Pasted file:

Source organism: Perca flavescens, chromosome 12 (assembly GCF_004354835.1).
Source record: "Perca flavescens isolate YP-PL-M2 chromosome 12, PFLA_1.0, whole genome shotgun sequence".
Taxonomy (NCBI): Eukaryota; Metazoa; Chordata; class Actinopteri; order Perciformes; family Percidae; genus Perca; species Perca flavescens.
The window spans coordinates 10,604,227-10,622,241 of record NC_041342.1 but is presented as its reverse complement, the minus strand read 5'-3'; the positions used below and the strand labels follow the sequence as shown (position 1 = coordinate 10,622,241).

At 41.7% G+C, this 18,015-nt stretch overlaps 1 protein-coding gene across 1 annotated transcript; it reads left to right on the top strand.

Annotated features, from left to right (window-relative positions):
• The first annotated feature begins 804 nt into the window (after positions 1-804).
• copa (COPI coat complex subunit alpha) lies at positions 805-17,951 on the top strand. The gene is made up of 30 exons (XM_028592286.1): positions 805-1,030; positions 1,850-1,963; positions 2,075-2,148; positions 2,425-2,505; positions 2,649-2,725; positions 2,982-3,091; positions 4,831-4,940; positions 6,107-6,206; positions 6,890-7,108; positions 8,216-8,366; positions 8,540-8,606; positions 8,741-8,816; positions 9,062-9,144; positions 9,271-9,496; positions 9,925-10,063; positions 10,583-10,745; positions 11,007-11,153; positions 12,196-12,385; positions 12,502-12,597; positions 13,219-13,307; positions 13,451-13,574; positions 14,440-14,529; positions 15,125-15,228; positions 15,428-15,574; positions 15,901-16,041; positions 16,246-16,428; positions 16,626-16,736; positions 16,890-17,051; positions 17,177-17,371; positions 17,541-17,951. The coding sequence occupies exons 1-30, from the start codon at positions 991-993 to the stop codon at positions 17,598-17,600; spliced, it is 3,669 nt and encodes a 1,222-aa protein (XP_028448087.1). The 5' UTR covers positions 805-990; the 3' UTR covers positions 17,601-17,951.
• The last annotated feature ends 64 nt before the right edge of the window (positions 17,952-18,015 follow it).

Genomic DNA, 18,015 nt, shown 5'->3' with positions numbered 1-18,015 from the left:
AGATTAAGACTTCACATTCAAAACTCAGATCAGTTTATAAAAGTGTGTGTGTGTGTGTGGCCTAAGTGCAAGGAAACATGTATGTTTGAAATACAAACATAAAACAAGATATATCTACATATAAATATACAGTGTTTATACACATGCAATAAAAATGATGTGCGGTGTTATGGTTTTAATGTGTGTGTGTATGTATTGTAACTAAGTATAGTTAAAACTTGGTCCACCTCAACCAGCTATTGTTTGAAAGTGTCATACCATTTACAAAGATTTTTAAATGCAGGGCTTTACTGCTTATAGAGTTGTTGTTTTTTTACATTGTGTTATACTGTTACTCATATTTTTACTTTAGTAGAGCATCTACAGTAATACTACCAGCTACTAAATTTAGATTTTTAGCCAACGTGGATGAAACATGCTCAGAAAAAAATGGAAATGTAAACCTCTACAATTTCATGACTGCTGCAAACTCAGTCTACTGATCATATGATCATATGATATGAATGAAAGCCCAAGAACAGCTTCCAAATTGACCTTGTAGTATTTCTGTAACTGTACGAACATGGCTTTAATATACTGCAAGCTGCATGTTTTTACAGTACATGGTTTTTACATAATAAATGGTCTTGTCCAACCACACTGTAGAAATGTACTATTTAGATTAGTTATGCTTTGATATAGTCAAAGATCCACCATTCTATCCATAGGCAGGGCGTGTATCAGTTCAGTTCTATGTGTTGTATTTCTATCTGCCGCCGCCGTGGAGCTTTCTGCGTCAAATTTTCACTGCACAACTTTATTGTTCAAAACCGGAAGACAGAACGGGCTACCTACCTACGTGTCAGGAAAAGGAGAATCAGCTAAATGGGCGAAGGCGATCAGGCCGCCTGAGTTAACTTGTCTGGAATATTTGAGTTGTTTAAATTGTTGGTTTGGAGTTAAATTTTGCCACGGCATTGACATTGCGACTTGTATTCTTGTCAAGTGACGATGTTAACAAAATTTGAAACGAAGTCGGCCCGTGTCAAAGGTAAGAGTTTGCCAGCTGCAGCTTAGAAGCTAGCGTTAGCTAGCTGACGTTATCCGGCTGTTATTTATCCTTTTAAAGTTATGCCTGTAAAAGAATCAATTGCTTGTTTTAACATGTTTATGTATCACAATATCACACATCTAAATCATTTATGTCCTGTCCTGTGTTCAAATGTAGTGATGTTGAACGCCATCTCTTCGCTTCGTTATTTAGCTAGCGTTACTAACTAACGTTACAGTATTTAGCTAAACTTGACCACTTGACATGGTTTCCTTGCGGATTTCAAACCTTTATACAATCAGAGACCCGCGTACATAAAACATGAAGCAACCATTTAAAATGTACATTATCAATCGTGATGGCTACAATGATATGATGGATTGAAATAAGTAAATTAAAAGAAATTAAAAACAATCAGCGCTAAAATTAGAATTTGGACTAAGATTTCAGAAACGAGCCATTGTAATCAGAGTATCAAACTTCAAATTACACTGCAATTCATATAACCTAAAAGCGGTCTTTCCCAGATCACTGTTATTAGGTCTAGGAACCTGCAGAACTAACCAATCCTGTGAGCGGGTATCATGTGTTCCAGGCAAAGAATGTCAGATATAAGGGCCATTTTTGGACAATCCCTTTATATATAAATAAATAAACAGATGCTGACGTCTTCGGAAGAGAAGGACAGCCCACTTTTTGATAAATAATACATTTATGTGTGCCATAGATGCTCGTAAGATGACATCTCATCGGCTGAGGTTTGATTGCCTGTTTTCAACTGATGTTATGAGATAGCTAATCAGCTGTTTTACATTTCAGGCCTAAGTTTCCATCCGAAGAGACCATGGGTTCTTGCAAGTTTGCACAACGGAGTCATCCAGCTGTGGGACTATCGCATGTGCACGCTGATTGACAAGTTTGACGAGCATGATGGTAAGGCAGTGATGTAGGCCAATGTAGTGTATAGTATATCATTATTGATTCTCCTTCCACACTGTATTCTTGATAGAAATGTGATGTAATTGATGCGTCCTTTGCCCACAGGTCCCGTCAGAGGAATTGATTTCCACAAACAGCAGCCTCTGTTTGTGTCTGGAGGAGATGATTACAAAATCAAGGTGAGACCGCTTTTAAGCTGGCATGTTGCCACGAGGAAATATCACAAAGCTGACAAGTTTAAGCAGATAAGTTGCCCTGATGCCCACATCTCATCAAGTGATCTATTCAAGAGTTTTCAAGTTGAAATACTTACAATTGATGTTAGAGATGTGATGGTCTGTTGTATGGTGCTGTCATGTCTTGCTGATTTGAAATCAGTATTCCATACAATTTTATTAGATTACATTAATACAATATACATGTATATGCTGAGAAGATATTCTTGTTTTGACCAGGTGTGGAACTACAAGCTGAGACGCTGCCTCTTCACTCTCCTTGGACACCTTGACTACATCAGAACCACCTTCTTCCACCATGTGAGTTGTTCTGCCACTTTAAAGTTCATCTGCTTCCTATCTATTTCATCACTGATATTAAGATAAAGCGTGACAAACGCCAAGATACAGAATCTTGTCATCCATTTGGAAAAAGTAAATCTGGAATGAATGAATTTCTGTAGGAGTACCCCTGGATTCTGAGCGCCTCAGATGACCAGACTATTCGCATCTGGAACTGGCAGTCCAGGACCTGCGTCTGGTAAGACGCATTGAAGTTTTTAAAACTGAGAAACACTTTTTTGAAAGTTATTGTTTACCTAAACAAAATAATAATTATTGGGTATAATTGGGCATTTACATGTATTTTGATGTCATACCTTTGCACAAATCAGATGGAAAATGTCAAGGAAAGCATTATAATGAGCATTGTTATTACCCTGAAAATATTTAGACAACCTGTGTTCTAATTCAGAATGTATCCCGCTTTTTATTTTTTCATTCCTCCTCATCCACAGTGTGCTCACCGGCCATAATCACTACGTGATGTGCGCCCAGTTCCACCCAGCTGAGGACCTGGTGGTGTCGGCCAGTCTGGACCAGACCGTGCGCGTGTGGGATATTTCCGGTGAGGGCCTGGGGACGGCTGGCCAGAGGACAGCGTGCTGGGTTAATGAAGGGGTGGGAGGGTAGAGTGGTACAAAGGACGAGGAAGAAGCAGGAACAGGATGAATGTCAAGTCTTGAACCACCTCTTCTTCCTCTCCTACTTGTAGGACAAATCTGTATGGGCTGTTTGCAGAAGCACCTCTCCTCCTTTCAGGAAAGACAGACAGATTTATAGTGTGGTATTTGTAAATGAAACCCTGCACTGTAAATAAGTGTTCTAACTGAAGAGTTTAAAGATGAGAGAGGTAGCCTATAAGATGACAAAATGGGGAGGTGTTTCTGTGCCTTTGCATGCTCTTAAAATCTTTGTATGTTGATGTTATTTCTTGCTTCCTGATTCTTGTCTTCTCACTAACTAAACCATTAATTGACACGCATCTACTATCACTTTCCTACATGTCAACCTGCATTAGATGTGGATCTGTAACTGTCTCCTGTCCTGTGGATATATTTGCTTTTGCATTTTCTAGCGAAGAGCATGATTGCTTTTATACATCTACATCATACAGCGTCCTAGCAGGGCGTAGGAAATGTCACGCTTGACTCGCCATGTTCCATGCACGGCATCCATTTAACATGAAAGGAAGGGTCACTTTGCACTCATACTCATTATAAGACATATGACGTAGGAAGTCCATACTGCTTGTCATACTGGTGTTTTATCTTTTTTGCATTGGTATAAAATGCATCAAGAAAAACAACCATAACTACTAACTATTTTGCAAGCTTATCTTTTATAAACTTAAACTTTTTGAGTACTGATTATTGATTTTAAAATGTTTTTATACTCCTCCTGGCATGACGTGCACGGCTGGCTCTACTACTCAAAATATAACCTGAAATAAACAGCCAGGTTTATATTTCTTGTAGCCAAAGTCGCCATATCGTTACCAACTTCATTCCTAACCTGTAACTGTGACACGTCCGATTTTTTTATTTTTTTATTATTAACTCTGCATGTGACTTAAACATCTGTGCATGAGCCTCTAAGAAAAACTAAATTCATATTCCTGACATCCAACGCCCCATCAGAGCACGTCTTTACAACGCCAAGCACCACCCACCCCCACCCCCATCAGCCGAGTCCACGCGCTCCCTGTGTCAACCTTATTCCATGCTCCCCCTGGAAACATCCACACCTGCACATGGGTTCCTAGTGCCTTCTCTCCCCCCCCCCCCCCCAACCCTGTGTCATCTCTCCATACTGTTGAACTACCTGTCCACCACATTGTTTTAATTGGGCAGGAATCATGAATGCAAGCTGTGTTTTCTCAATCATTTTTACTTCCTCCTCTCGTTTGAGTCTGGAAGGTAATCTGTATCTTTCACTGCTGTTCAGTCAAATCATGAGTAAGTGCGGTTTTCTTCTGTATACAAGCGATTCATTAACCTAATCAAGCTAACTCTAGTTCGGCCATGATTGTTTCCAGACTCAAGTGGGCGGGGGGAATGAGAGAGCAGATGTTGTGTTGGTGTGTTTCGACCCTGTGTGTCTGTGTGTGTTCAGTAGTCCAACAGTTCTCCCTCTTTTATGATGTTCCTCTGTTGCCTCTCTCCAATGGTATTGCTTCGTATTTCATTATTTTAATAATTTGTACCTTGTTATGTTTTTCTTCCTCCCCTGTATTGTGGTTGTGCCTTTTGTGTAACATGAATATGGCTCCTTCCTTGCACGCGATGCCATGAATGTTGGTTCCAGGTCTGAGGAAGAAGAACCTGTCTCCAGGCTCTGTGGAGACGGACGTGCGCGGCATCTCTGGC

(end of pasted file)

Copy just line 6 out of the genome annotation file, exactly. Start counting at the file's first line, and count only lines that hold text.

Annotated features, from left to right (window-relative positions):